The body is hardwired with a number of primitive reflexes. These produce unconscious responses, which are a reaction of the autonomic nervous system. For most of us, food is something that has an emotional connection, after all, as the proverb goes: the way to a man’s heart is though his stomach.
Picture this: each time you eat, your heart starts racing, you start sweating profusely, and when you look in the mirror, your face is flushed bright red. By working with rare autonomic diseases we are able to understand how involuntary reflexes are affected in different neurological disorders. In familial dysautonomia, primitive reactions of the body can become highly exaggerated.
In the most recent issue of Experimental Physiology, researchers at the Center published a paper describing the autonomic reactions to eating. They show how blood pressure, heart rate, and breathing increase abruptly in patients with familial dysautonomia when eating. This explains why they often show signs of an autonomic reaction during meals.
The reaction occurs instantaneously at the exact moment chewing starts. It is independent of stomach distention and doesn’t occur when food is put directly into the stomach via a tube. The same reaction appears when chewing gum (without swallowing). The reaction is short-lived and subsides the moment the food is swallowed. It doesn’t appear to be dependent on what patients are eating, and occurs also in those following a tyramine-free diet. It happens to a lesser extent in healthy people, but is quickly dampened to prevent it from escalating further.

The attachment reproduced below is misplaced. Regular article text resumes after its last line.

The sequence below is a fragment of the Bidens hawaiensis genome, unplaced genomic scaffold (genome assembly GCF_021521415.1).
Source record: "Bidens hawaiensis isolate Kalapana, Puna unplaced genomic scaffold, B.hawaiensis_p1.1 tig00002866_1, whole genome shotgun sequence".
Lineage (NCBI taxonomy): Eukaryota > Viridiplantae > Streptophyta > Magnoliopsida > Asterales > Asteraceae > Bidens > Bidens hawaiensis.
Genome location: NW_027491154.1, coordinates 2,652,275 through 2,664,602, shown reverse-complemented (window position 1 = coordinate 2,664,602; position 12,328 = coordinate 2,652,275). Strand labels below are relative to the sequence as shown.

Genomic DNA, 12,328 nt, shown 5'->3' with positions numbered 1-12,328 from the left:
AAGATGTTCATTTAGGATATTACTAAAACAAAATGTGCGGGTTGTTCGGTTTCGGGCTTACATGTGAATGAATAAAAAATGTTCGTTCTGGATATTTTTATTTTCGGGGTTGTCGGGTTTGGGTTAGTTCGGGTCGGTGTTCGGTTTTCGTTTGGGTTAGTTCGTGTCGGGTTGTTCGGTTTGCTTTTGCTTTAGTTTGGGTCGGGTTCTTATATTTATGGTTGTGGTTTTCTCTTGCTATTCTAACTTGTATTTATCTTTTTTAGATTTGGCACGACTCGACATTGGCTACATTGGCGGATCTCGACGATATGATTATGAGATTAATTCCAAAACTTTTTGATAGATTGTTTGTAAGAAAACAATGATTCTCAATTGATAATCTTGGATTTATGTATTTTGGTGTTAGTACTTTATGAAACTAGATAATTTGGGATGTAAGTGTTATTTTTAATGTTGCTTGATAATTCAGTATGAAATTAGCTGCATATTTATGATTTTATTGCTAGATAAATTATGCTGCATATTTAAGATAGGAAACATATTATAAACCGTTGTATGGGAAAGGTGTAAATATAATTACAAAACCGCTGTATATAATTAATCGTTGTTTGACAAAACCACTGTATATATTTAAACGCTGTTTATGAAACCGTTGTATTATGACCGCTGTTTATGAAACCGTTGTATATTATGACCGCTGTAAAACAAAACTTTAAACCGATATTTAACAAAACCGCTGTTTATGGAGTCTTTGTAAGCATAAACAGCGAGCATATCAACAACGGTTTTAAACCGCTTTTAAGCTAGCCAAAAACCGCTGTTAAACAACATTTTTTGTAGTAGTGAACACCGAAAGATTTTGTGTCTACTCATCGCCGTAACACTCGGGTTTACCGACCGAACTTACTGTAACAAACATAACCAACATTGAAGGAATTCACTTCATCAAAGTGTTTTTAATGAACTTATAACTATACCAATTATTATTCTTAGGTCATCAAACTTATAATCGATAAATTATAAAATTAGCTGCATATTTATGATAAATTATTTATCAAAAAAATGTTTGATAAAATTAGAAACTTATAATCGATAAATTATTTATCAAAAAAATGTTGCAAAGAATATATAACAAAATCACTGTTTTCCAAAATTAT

This leaves one obvious question: why do we get an excitatory “flight of fight” autonomic response when we eat? Watch animals: many times you will see a similar response. They have signs of autonomic activation – and can protect their food aggressively. This suggests that we all have a primitive hardwired autonomic response to eating. Did it serve an evolutionary advantage in humans? Perhaps it was useful to prepare us to defend our food, a precious biological commodity, at times when it was scarce would certainly be a useful trait.
Not only do the new findings indicate that the connection to a man’s heart probably occurs before the food hits his stomach, they also tell us that this exaggerated chewing gum reaction is a useful way for these patients to quickly raise blood pressure at times when it’s too low.
Fuente Mora C, Norcliffe-Kaufmann L, Palma JA, Kaufmann H. Chewing-induced hypertension in afferent baroreflex failure: a sympathetic response? Exp Physiol. 2015 Oct 4. doi: 10.1113/EP085340. [Epub ahead of print]